Photo by Beth Moore

Some new, some familiar faces elected to lead the county

With an election year that saw both Butler and Falmouth elect mayors and city councils, the county government positions up for grabs,  and both the state representative and senator running contested races, there were many top stories for Pendleton County.

    1.  Republicans claimed eight of the nine contested races in the November 2018 General Election.

    2. With the retirement of Pendleton County Sheriff Craig Peoples, the top law enforcement officers for the county was up for grabs.  Republican Eddie Quinn beat Deputy Sheriff Todd Dennie in a close race. Only 61 votes separated the two candidates. Quinn had won a four-way race in the Republican spring primary, beating Rob Yelton, Richard Tate, and Darrin Brown.
    “I am honored and humbled the voters chose me,” said Quinn. “I am looking to build a more proactive sheriff office. I will work hard to make a better and safer county for everyone.”
    Since the election, Quinn has been focused on preparing to take over the role. He has met with the present staff and will be announcing shortly his Chief Deputy as well as his staff. He told the Falmouth Outlook that he is not looking to make sweeping changes in personnel.
    One area that he is will move on quickly is hiring a second retired law enforcement officer to fill the second SRO for the school district.

    3. With the volatile General Assembly from earlier in the year, the state races became a scene of rhetoric and funds being used to support or defeat candidates. Republican incumbent Mark Hart faced a stiff challenge during the campaign from Democrat Greg Coulson, but at the end of the day, Hart won easily.  Hart swept all three counties--Pendleton, Harrison and Scott--and his margin of victory, 2,618 votes was the largest in the 22 years of the 78th District of the Kentucky House of Representatives.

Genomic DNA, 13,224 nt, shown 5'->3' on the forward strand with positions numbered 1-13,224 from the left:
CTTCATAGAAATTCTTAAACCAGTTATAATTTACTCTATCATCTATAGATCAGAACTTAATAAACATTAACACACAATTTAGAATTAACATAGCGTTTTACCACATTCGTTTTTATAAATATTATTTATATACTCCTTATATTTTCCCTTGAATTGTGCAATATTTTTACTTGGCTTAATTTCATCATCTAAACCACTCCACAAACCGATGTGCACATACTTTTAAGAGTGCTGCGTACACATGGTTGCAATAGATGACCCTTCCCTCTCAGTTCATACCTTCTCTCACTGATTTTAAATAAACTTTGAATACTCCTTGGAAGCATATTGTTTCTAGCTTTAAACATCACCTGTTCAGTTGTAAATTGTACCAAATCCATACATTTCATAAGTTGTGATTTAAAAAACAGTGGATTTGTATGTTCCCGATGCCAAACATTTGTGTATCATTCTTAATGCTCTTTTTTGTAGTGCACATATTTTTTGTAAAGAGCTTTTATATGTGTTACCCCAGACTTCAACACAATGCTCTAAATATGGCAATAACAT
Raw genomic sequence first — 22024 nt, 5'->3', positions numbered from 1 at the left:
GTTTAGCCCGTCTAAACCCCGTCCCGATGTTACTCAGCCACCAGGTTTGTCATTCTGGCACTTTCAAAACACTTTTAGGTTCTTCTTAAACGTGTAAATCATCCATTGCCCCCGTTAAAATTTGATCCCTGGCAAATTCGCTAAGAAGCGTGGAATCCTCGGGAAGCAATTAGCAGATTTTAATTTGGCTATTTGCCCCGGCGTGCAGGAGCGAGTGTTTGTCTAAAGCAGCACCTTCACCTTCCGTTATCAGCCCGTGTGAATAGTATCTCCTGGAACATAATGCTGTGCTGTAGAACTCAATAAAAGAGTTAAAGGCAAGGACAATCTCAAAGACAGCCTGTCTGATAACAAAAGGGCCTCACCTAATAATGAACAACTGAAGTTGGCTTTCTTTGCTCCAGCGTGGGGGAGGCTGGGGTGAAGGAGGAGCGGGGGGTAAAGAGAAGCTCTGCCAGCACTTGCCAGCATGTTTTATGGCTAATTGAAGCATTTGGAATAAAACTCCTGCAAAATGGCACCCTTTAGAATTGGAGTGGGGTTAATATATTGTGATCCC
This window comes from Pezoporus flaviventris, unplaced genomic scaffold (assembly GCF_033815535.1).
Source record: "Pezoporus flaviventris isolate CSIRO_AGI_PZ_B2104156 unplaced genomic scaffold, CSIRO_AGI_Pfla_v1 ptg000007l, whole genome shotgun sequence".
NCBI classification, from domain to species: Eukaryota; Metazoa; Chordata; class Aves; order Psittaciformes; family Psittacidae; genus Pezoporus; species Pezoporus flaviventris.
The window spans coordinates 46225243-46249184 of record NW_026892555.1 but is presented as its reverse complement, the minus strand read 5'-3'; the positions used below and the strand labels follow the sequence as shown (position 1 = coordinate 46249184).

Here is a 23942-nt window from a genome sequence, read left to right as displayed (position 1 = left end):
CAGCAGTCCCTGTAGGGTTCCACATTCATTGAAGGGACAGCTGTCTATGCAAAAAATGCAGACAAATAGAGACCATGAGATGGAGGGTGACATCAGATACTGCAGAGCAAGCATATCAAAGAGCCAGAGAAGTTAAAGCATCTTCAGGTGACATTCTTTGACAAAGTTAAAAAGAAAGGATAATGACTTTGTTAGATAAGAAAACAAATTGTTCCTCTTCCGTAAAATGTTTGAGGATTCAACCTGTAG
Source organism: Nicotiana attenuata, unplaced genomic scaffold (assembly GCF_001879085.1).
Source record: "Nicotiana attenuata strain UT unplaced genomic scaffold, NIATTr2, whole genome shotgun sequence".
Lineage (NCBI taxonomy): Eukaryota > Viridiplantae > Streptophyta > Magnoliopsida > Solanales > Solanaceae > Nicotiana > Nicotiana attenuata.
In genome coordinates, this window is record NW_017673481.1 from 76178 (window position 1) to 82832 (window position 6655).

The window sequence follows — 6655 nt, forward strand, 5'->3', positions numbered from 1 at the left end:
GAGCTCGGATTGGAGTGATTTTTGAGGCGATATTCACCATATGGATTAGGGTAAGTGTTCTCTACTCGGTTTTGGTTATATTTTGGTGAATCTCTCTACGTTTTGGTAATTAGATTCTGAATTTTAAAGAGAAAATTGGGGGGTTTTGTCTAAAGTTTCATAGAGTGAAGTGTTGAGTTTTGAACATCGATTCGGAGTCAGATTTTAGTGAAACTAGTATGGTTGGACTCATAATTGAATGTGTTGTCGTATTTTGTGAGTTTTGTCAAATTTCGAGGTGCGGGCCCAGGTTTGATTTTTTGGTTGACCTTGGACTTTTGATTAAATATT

At the time, he told the Falmouth Outlook, “I’m very excited to be re-elected and at the level that the constituents did.
    After a couple months to reflect, he said, “I felt good going into election night but I never dreamed I would be re-elected at the largest margin in 22 years. I am very humbled and proud to represent Pendleton County and the 78th District.”
    Since the election, the issue of pension reform reared its head again as the Kentucky Supreme Court ruled the process used to pass the pension reform bill unconstitutional.
    Governor Matt Bevin called a special session to address and pass pension reform. After 24 hours, the legislators disagreed with the governor and adjourned the special session. It will be an issue looming for the legislation to address in the short session in January 2019.
    “Most think the special session was a complete waste but it allowed the House and Senate to have two days to get together and start working on and writing a bill,” said Rep. Hart about the special session and pension reform. “We won’t be starting January at square one but have a taste of what everyone wants and we are one step ahead to start January’s session.”

 4. Democrat Jeff Dean had sought one more term in serving Pendleton County as the County Attorney but the voters chose Republican Stacey Sanning. She had made stronger prosecution leading to more jury trials as a point of her campaign. She won the race by 327 votes in becoming the first female to assume the top legal position in Pendleton County.